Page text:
German union bosses approve Opel deal despite split
* Opel can now begin restructuring German operations
* Bochum workers left out of deal after shock rejection
FRANKFURT, March 27 (Reuters) - German trade union IG Metall's federal executive board approved a labour deal with Opel on Wednesday, paving the way for the General Motors unit to begin restructuring its domestic operations.
The final official approval came despite a split in the workforce last week after employees at Bochum, whose vehicle plant was scheduled for closure, overwhelmingly rejected the deal.
"Now that the last formal step is over, we can begin implementing the Deutschland Plan," a spokesman for Opel said.
As part of the deal, Opel aims to reduce its structural costs by a total of $500 million by the middle of the decade, at which time it aims to be profitable.
GM is frantically trying to fix its problems in Europe, where losses last year more than doubled to $1.8 billion, marking the 13th straight year of red ink in Opel's home market.
Under the agreements reached with labour, Opel rules out compulsory layoffs until the end of 2016 at the remaining three German manufacturing plants in Ruesselsheim, Eisenach and Kaiserslautern.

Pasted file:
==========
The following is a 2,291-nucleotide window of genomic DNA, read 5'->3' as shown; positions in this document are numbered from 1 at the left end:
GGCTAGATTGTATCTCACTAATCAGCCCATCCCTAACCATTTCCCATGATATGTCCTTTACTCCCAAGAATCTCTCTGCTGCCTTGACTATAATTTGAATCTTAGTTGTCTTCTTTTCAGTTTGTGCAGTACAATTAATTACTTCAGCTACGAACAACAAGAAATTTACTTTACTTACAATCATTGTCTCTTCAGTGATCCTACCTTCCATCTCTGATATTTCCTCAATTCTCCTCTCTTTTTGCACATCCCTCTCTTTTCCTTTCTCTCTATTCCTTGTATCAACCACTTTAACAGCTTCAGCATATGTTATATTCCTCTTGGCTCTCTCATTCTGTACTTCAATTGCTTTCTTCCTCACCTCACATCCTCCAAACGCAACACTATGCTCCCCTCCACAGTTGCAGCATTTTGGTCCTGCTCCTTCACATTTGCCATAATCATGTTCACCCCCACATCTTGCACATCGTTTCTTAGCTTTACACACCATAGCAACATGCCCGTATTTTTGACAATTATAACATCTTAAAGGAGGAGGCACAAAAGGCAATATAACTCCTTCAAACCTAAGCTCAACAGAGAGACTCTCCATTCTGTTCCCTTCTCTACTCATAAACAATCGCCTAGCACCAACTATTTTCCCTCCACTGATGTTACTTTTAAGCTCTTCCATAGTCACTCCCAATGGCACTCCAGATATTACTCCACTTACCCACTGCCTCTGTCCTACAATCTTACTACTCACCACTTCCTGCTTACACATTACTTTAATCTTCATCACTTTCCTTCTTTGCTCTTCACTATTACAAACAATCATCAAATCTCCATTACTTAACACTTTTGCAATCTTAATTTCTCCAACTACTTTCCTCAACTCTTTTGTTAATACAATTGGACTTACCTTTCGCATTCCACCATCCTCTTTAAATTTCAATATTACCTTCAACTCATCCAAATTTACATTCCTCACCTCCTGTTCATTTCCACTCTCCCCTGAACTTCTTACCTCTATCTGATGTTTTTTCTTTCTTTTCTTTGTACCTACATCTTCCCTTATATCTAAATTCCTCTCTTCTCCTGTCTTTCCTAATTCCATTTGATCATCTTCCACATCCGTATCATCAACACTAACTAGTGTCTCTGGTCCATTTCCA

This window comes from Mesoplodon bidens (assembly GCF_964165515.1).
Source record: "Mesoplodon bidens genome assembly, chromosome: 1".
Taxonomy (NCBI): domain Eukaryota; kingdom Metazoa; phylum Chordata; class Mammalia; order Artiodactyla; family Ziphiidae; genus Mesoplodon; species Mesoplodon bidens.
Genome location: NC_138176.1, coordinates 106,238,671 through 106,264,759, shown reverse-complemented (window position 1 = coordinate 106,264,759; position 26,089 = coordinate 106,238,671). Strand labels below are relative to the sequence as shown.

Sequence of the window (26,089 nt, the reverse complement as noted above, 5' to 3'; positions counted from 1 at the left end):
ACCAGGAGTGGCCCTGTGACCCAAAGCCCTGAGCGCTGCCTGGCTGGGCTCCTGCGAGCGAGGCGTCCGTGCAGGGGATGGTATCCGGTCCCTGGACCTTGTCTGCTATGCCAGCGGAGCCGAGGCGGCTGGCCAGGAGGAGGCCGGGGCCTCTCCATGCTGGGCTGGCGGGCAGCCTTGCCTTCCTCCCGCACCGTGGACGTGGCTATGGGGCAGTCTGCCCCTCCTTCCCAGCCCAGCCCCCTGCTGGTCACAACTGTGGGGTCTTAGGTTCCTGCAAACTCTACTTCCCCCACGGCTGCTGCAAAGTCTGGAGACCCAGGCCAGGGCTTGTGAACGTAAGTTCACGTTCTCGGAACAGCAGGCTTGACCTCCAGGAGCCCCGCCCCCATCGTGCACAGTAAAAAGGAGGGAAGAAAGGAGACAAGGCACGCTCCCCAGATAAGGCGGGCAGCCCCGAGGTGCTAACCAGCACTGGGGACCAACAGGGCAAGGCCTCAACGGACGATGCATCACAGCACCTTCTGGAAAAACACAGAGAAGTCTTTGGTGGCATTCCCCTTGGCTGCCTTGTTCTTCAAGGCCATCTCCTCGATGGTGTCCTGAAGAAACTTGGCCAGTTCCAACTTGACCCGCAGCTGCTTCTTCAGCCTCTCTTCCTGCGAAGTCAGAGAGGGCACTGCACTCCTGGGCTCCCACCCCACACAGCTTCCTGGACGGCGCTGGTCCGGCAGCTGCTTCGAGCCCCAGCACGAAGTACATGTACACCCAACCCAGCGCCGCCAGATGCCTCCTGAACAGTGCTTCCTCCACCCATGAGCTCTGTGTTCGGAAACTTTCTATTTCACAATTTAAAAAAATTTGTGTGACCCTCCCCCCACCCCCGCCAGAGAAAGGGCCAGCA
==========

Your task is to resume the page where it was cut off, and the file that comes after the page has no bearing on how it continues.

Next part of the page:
The IG Metall boss for the region including Bochum, Knut Giesler, expressed his regret that roughly three-quarters of the 3,000-strong plant workforce rejected the deal at the recommendation of their labour leader Rainer Einenkel.
As a result, Opel has withdrawn concessions which would have kept some operations going longer, and said it now plans to end transmissions assembly by the end of this year and shut production of Zafira multi-purpose vehicles by the end of 2014.
"No further negotiations on the proposed labour agreement will take place," the Opel spokesman confirmed.
Opel's senior labour leader Wolfgang Schaefer-Klug attacked Weinenkel's stance, saying that no car plant that Opel closed in the past 12 years ever secured such favourable terms.
A labour source close to the talks called Einenkel a "tragic figure" whose conviction he could keep the plant alive ended up backfiring.
"He missed the time point when he had to change his stance and tell his workforce that a closure was inevitable. Instead his entire works council drove down a one-way street at 230 kilometres an hour right into a wall," the person said.
Einenkel was not reachable for a comment.
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